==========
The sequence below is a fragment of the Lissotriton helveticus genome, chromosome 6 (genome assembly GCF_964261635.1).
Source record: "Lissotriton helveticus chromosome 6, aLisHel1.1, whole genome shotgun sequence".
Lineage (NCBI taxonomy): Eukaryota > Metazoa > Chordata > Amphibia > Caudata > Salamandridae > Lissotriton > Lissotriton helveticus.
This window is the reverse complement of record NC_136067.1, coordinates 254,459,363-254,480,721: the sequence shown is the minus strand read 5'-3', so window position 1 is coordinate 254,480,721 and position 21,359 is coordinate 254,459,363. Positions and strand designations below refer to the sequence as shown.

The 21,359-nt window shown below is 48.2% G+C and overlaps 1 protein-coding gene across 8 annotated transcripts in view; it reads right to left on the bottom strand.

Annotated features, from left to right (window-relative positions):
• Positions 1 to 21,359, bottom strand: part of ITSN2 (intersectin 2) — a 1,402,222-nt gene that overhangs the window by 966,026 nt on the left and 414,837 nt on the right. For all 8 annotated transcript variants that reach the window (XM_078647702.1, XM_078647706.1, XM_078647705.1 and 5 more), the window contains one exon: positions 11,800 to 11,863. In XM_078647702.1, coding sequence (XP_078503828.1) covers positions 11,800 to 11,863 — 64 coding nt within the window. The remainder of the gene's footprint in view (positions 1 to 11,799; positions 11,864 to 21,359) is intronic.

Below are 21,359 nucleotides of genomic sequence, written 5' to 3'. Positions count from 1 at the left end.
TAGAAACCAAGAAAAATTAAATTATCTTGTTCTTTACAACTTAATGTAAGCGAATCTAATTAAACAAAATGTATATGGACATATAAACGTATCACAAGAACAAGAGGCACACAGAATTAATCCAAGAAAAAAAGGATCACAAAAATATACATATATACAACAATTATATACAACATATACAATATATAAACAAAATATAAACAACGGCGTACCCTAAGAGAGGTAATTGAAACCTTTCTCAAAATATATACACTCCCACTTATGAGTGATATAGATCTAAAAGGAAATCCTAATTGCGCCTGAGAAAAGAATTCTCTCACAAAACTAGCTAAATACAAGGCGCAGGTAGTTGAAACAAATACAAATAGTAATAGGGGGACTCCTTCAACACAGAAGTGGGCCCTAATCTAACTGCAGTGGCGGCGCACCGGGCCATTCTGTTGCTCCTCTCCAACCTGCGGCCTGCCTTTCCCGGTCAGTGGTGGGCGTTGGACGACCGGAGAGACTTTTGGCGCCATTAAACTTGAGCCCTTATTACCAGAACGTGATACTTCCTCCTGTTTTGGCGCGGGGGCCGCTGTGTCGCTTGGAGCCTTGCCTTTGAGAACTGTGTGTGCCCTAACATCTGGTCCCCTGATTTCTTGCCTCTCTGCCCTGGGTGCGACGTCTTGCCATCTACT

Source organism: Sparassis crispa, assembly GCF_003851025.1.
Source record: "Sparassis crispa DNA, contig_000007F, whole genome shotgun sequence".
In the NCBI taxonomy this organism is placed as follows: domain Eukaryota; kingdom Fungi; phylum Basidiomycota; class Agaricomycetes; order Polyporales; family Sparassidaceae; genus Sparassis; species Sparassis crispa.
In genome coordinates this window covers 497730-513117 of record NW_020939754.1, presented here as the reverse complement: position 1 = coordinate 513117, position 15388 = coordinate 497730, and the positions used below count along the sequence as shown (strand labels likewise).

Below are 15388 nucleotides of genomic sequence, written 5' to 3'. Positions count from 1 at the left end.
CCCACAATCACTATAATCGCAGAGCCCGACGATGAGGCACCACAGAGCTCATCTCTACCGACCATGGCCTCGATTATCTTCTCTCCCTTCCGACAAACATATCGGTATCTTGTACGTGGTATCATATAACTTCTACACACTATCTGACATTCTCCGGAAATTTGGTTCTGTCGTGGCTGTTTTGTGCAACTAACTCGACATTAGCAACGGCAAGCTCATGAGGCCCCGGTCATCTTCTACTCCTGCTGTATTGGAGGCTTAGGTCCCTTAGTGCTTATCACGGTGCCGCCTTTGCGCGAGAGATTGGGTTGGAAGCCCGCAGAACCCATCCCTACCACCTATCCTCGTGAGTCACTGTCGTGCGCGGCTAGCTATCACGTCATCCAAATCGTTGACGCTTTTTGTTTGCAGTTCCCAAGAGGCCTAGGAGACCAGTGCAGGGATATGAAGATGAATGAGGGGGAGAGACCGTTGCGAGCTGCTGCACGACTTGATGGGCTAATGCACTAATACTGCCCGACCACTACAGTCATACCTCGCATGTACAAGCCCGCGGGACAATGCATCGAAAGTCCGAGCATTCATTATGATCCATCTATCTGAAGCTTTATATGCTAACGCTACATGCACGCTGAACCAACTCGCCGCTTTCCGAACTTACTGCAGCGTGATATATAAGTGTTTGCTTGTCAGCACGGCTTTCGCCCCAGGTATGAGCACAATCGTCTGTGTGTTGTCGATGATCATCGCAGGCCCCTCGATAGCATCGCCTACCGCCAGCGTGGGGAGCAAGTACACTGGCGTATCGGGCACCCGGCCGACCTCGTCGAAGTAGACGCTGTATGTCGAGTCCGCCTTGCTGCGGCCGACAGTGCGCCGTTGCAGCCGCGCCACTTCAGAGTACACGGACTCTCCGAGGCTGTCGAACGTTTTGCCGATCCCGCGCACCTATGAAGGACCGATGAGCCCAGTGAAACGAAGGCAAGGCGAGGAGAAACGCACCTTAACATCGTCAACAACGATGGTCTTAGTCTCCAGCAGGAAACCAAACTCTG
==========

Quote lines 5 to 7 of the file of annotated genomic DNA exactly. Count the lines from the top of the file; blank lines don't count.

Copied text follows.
The 21,359-nt window shown below is 48.2% G+C and overlaps 1 protein-coding gene across 8 annotated transcripts in view; it reads right to left on the bottom strand.

Annotated features, from left to right (window-relative positions):
• Positions 1 to 21,359, bottom strand: part of ITSN2 (intersectin 2) — a 1,402,222-nt gene that overhangs the window by 966,026 nt on the left and 414,837 nt on the right. For all 8 annotated transcript variants that reach the window (XM_078647702.1, XM_078647706.1, XM_078647705.1 and 5 more), the window contains one exon: positions 11,800 to 11,863. In XM_078647702.1, coding sequence (XP_078503828.1) covers positions 11,800 to 11,863 — 64 coding nt within the window. The remainder of the gene's footprint in view (positions 1 to 11,799; positions 11,864 to 21,359) is intronic.